Michael Hamar

Richmond, Virginia Launches Gay Tourism Site

Filed By Michael Hamar | August 31, 2010 2:30 PM | comments

Filed in: Living, Politics
Tags: Bob McDonnell, business, gay tourism, Ken Cuccinelli, Richmond

In a move that one would think has Virginia's uber-Christian RainbowLogoblack.jpgand decidedly anti-gay attorney general Ken Cuccinelli having convulsions, the Richmond Metropolitan Convention & Visitors Bureau has launched a tourism page aimed at the LGBT tourism dollar. The site, called Rainbow Over Richmond, covers everything from restaurants and accommodation, gay friendly areas of the city, shopping to historic attractions.

To add insult to injury from the Christianist perspective, the Visitors Bureau is also partnering with gay organizations to promote the Richmond Business Alliance which is comprised of gay and gay friendly businesses and professionals.

The move makes good business sense inasmuch as during the ongoing recession, the LGBT travel market has been one of the few to avoid a significant downturn. This forward thinking action ought to be emulated by cities in the Hampton Roads area Virginia - or better yet done as a regional effort. With the Hampton Roads area containing Jamestown, Yorktown, Williamsburg, historic Fort Monroe, NASA Langley, the Mariners Museum, the Chrysler Museum of Fine Arts, the Air and Space Museum, the Williamsburg Winery, Busch Gardens Williamsburg and Water Country USA, there are an abundance of attractions to lure LGBT tourists to the area if 1) the region would market to them and 2) more B&B's and hotels would likewise advertise to the LGBT community.

Sadly, Virginia Beach long ago made the decision to market to the "family vacationer" - which translates to blue collar straight couples with children from inland areas - and has no gay clubs in the resort area, but there is no need for the rest of the region not to get on board with smart marketing and pursue a market segment long ignored. The Richmond tourism site also links to GayRVA, a local LGBT news and entertainment website. The Richmond tourism site is currently running the following promotion:

Join us for Rainbow Over Richmond: 30 events in 60 days, an eclectic and engaging series of events from late August through October, exploring and celebrating LGBT and LGBT-friendly culture and community.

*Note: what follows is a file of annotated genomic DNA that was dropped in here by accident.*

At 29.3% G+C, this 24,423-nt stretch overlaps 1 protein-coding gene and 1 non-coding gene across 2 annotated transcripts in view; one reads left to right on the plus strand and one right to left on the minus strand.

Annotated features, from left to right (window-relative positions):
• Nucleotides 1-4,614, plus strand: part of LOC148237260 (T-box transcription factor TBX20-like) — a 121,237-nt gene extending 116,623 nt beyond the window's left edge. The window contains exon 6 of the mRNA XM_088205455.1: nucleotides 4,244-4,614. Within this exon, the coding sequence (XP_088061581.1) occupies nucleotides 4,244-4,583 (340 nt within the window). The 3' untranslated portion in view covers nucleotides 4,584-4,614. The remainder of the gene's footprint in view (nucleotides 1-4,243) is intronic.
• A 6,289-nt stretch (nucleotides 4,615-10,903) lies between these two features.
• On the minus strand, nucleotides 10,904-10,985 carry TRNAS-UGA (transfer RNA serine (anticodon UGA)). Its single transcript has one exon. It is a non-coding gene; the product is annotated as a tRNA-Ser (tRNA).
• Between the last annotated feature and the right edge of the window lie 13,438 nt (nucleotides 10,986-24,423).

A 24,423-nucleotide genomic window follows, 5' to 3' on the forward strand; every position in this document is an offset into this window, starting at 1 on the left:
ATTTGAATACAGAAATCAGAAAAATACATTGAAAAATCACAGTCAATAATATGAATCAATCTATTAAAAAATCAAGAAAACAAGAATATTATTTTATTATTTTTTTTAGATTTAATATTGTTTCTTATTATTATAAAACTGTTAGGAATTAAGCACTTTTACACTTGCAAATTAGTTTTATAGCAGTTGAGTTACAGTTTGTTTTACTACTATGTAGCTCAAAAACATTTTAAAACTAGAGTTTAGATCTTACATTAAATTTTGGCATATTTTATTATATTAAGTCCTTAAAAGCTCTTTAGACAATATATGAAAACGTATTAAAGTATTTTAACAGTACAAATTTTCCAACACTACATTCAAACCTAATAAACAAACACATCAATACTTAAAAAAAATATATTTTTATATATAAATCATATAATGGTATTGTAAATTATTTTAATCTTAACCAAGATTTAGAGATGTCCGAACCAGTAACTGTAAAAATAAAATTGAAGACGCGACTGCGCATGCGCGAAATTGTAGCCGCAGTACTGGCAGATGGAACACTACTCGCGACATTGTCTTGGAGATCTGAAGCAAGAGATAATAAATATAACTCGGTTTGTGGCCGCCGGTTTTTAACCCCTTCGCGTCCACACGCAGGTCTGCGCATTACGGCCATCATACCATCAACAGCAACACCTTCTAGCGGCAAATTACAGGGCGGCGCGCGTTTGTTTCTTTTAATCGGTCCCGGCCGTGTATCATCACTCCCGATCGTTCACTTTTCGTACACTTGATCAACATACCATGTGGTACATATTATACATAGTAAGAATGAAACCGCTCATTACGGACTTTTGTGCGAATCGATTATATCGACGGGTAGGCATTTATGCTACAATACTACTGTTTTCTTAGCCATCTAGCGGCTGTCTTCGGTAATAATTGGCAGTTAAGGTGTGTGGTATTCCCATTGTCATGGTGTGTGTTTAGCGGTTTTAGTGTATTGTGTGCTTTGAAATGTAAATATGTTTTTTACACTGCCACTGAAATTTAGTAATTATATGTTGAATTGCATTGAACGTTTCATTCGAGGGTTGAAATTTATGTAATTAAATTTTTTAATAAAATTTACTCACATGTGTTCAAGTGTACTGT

Again, what makes this new approach by the Richmond Tourism office all the more fun is that it's happening right under the noses of Virginia's anti-gay governor, Bob "Taliban Bob" McDonnell, and the hysterically anti-gay attorney general, Ken Cuccinelli. Obviously once the business community in the state's capital city catches on to the fact that courting the LGBT community makes good business sense, it's a pretty good sign that the Christo-fascists are losing the culture wars even in places like Virginia. Obviously, some folks in Virginia don't believe that Virginia is only for straight lovers anymore. Would that Hampton Roads would wake up to this reality as well.


Recent Entries Filed under Living:

Leave a comment

We want to know your opinion on this issue! While arguing about an opinion or idea is encouraged, personal attacks will not be tolerated. Please be respectful of others.

The editorial team will delete a comment that is off-topic, abusive, exceptionally incoherent, includes a slur or is soliciting and/or advertising. Repeated violations of the policy will result in revocation of your user account. Please keep in mind that this is our online home; ill-mannered house guests will be shown the door.


It's kind of ironic this is posted today. My husband and I are driving down to Atlanta in September for vacation and then working our way back to MD. We were talking about places to stop and he said well on the way back we could stop at Richmond. I started to try to do some research and really couldn't find much in the way of gay life etc. in Richmond. I think we have decided our final stop will be the Virginia Beach area but may need to check this out now.

Don't let this fool anyone. The people of Virginia hate the LGBT community. I was living in Alexandria when they passed the anti-gay state Constitutional Amendment to ban my marriage. I sold my condo and moved to Maryland. I wouldn't let the state persecute me with my own taxes, thank you very much. DO NOT STOP IN VIRGINIA, KEEP DRIVING TO DC where your gay dollars can be spent in a tolerant city.